Tree mortality and beetle activity were significantly higher at the high pollution site. Differences in beetle activity between sites were significantly associated with ozone injury to pines, while differences in tree mortality between sites were significantly associated with both ozone injury and fertilization level. Tree mortality was 9% higher and beetle activity 50% higher for unfertilized trees at the high pollution site compared to the low pollution site. Tree mortality increased 8% and beetle activity increased 20% under the highest rates of nitrogen additions at the low pollution site.

Here's the very first paragraph of the research paper:

In a healthy forest, the distribution of bark beetles and pathogenic fungi is typically limited to a few stressed trees. Bark beetle activity on weakened trees results in scattered tree death which can increase habitat complexity for wildlife, reduce tree crowding, create canopy openings and promote plant diversity.  However, stresses such as drought and air pollution can contribute to reduced tree resistance to beetle attack, and many trees in a stand could be affected.  Consequently, many trees may become susceptible to beetle colonization and large-scale tree mortality could be an outcome.

So fancy that!  Inspired, I discovered that even more turns up in a google search for bark beetles + ozone, which I've been wondering about lately, because it occurred to me that if the epidemic were merely temperature-related then the range of beetle damage should be distinctly correlated with both altitude and latitude.  I still haven't found anything about that, but in any event I guess maybe the intertubes are getting better and better, because every time I go back and look for information there is far more available than when I first started learning about the toxicity of ozone.

In fact it boggles the mind that from skimming through the bibliographies, there seems to have been so much more published on ozone's impacts on vegetation prior to the early 2000's.  Where is the more recent work?  Since ozone levels have been going up and up, the impacts must be worse and worse, and yet there seems to be less interest on what is an existential threat to ecosystems and agricultural crops.  One google book linking ozone to the beetle which was first published in 1997, "Forest decline and ozone: a comparison of controlled chamber and field experiments", had an exciting chart:
And a very familiar sample of leaf damage:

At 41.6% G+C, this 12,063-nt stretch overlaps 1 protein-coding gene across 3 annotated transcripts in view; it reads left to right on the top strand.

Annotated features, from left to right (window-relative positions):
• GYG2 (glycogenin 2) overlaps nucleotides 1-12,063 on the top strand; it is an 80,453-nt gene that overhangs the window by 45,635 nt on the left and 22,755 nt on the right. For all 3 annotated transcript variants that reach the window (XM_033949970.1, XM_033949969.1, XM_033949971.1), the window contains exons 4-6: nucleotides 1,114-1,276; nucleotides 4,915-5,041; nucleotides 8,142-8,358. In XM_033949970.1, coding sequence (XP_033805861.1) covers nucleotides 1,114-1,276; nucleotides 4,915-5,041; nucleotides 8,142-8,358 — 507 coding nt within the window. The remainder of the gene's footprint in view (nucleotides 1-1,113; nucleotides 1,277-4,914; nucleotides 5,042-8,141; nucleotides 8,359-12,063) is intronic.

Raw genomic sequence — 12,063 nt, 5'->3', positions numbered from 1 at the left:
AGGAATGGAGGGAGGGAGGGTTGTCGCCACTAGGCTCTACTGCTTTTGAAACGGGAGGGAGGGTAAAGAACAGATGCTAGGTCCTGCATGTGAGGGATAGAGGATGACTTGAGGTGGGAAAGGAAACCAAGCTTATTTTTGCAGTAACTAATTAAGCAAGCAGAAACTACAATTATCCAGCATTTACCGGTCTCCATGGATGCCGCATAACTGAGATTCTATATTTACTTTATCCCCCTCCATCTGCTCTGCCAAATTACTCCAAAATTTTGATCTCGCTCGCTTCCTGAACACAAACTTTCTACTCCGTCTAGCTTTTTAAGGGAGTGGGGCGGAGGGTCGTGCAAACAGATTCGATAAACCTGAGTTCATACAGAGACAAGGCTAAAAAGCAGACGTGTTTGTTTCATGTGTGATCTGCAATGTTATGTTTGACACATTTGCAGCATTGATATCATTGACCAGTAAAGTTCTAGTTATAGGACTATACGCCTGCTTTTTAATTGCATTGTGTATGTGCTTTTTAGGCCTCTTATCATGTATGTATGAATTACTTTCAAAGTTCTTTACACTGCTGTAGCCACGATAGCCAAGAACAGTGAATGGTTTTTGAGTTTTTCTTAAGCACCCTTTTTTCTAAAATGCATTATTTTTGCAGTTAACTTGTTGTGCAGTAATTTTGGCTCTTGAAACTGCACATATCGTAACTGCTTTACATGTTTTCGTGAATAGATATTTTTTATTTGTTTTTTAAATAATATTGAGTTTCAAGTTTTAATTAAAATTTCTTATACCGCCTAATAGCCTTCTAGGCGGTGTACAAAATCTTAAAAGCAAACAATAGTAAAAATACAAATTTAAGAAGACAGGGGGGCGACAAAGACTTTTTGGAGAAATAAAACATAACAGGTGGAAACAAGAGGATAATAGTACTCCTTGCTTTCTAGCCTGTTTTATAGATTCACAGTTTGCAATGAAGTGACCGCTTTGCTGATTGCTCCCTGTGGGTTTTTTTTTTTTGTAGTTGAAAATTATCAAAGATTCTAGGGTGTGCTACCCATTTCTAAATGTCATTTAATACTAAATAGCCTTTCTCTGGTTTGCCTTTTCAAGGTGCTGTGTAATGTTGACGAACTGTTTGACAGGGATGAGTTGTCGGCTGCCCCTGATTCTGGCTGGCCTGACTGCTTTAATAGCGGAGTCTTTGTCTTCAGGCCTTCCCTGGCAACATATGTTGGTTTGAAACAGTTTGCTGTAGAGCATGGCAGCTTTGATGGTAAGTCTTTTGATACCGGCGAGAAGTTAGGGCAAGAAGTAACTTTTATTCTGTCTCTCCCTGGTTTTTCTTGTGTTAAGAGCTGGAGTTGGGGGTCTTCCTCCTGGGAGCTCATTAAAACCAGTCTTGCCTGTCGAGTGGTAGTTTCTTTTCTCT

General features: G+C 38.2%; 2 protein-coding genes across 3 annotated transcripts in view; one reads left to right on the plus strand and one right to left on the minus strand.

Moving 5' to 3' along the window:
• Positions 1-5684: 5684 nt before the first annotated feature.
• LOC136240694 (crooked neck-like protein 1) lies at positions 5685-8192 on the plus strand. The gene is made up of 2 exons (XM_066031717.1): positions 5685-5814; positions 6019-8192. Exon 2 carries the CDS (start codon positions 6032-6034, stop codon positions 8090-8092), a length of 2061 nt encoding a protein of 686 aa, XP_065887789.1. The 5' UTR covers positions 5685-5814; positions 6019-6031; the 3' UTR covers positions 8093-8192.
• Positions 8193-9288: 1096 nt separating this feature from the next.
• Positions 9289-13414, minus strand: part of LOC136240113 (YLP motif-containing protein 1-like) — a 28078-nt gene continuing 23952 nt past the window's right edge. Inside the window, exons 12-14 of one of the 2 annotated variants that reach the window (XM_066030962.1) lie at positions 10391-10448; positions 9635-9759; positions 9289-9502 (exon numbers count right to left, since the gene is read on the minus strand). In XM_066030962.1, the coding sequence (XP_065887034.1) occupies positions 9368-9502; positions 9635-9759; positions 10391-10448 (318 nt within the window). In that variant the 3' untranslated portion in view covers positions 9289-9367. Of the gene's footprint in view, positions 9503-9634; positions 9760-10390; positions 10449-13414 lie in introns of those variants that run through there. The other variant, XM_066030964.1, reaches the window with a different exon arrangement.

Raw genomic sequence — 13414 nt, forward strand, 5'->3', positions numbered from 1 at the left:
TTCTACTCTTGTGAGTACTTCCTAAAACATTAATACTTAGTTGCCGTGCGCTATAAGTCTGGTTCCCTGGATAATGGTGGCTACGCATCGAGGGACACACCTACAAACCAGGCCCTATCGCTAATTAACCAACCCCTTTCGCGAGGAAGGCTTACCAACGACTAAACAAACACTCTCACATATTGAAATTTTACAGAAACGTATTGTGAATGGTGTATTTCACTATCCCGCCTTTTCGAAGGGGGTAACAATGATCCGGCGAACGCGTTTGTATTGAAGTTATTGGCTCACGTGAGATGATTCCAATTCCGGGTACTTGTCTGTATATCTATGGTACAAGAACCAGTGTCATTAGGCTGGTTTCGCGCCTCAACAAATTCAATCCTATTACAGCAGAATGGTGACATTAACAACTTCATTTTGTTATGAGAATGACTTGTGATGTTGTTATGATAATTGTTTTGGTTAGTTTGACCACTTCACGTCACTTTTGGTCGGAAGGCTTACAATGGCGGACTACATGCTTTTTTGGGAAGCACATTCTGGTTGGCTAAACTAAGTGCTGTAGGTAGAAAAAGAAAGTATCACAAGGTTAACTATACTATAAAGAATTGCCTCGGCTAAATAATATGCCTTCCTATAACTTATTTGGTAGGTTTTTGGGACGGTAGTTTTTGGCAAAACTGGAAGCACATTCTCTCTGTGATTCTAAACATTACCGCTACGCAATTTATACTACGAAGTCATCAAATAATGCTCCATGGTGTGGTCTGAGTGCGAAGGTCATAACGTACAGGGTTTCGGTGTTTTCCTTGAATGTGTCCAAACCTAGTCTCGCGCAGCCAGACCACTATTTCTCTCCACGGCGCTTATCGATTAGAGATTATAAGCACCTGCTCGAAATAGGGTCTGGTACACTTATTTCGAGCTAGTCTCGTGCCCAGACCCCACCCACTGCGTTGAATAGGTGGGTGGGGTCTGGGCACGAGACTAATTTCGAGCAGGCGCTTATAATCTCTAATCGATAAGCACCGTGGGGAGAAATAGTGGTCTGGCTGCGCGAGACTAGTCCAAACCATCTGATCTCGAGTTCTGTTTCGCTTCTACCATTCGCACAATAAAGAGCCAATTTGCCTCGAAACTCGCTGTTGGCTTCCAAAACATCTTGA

Even better is this treasure, a book published in 1999, "Environmental Pollution and Plant Responses".  The only section I can find to read online is Chapter 9, "Effects of Tropospheric Ozone on Woody Plants" but that was quite enough to glean some very pertinent information, which will follow.  (I couldn't copy and paste so I re-typed every word, leaving out the footnote numbers.)  But first a few pictures for comparison's sake....My little katsura, which looked rather well in early June:
The leaves were a cool bluish-green.
By the beginning of July, the inner leaves were turning yellow.
This is chlorosis from impaired ability to photosynthesize and produce chlorophyll.
By this week all the yellow leaves had fallen onto the ground.
In early June the maple had a few spots on the leaves.
And by early July they were badly mottled.
The trunk - which should be smooth and seamless - was already lacerated when the summer began.
The bark began oozing.
It is corroded, splitting and marred with lichen.
Following are photos of fairly typical local trees, and those excellent excerpts from Chapter 9.  I underlined my favorite parts and added some comments (not shaded).

Tropospheric O3 has long been defined as a phytotoxin.  Much plant physiological research has been conducted in recent years on the reaction of woody plant species to tropospheric O3. Ozone has been suggested to cause the greatest amount of damage to vegetation as compared with any gaseous pollutant and its relative importance may still increase because of the decline in the occurrence of other air pollutants.  Furthermore, O3 is considered as the most widespread of all atmospheric air pollutants.  Many studies show that ambient O3 concentrations are potentially high enough to cause significant reductions in growth and yields of agricultural crops and trees.  In this chapter, the overall responses and reactions  of woody plants to tropospheric O3 levels are discussed at different hierarchical levels of organization based on an extensive, recent literature review.  Furthermore, the variation in response to O3 among different genera and the interactions with other biotic and abiotic factors are documented.